Tango: The Artist Who’s Introducing the West to Therapeutic Comics

By David Grasso

Already a star with a significant social following in China, the cartoonist known by the moniker Tango is now showcasing his talents all over the world. His simplistic, but thought provoking drawings are often humorous, and capture the oddities of modern life. A self-described visual storyteller, his work is intended to make stress-out salaried folk see the primitive beauty of our existence.

Tango, or Gao Youjun (高幼軍 ) if you’re referring to the artist by his birth name, comes from the world of advertising, where he’s a larger-than-life figure known for his raw creative energy. Originally, he ventured into the world of drawing as a hobby. Today, he’s a major contributor to an entire genre of art in China, what has come to be known as Therapeutic Comics (治愈系漫). 

“I am always more sensitive to visuals rather than words, Tango told No.3 magazine on heels of his month long exhibition at Chelsea Market. “I appreciate values of words which can form visual concepts”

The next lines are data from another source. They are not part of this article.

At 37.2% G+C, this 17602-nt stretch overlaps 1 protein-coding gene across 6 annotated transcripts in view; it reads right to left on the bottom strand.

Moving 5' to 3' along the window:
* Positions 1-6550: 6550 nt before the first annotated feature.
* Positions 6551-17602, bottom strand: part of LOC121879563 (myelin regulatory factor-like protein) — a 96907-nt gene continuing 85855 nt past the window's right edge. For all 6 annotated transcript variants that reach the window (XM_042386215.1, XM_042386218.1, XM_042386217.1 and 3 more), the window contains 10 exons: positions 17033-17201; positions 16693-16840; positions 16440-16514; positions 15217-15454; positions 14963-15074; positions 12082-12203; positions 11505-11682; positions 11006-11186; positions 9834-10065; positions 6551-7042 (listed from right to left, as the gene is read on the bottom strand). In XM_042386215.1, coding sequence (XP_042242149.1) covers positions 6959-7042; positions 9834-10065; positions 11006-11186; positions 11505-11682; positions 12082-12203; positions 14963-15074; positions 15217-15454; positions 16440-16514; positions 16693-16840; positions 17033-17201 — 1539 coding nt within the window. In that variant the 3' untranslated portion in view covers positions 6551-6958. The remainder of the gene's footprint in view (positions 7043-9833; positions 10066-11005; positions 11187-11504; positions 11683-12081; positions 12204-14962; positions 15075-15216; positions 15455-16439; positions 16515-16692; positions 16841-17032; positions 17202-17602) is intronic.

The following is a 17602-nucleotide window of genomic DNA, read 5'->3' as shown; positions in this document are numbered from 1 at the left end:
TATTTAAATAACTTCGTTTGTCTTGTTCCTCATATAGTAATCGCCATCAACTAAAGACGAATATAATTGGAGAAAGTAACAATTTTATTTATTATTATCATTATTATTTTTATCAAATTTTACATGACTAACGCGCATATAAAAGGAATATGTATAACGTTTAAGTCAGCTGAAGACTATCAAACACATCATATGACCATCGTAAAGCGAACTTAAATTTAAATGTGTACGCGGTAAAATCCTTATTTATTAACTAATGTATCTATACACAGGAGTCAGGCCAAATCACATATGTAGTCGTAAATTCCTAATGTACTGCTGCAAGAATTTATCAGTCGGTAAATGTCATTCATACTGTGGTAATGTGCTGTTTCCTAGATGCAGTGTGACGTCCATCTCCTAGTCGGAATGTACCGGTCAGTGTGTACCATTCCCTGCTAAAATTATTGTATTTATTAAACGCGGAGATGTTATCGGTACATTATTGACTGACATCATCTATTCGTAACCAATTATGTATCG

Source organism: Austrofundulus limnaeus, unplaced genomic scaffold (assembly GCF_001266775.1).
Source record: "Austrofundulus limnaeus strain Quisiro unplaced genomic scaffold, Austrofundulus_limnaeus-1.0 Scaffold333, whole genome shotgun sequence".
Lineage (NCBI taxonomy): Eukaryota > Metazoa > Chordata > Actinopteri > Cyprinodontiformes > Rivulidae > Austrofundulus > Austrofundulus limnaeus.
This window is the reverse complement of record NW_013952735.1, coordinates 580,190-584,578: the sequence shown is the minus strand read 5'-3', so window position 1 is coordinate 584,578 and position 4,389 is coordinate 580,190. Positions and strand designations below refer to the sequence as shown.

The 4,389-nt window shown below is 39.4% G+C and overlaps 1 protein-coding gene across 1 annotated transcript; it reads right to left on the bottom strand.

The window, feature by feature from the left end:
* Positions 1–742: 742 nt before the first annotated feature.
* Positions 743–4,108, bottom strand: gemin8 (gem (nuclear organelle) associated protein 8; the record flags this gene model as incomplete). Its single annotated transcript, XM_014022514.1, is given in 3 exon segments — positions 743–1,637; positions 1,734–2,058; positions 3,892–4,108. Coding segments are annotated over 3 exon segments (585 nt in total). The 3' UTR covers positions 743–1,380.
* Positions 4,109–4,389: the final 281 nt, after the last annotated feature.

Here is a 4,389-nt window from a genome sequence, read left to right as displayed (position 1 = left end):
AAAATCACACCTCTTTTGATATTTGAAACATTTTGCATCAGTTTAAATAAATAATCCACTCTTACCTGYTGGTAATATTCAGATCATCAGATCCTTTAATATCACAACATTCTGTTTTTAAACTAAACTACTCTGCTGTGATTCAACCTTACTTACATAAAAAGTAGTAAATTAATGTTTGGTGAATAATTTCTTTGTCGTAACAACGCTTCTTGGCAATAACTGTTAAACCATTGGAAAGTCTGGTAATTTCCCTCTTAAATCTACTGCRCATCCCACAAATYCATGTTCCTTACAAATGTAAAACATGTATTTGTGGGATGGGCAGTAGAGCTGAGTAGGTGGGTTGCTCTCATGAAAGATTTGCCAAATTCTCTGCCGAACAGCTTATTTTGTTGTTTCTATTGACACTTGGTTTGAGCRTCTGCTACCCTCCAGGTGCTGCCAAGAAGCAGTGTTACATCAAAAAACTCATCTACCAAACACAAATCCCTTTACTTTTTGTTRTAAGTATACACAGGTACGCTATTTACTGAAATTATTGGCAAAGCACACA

Back home, he’s solidified a following that’s always eager to see his next masterpiece. The popular social networking sites that Westerners use daily are unavailable in China, so users turn to home-grown sites that fill the same niche. Weibo, a Chinese site that is best described as a mix of Twitter and Facebook, served as the platform for Tango to disseminate his work and develop a loyal fan base. He’s now drawing a different international audience on Instagram. “I’ve created 1700 to 1800 drawings so far, and can easily select a few targeting interests of Westerners,” Tango says. 

Implicit in much of the art is thinly veiled social commentary. Often, his content is deemed too racy for mainland Chinese audiences and is quietly censored. His work outside of the country gives him the opportunity to push the envelop in ways that he cannot do back home in Shanghai. 

One of the most interesting elements of his work is that he often brings inanimate objects to life, personifying the most mundane items and giving them anthropomorphic attributes. 

“Everything has a personality,” Tango says. “Art is about concepts, and concepts are often invisible. In my work, I project concepts on to every plot and every environment.”

You can follow Tango’s work on Instagram @tangosleepless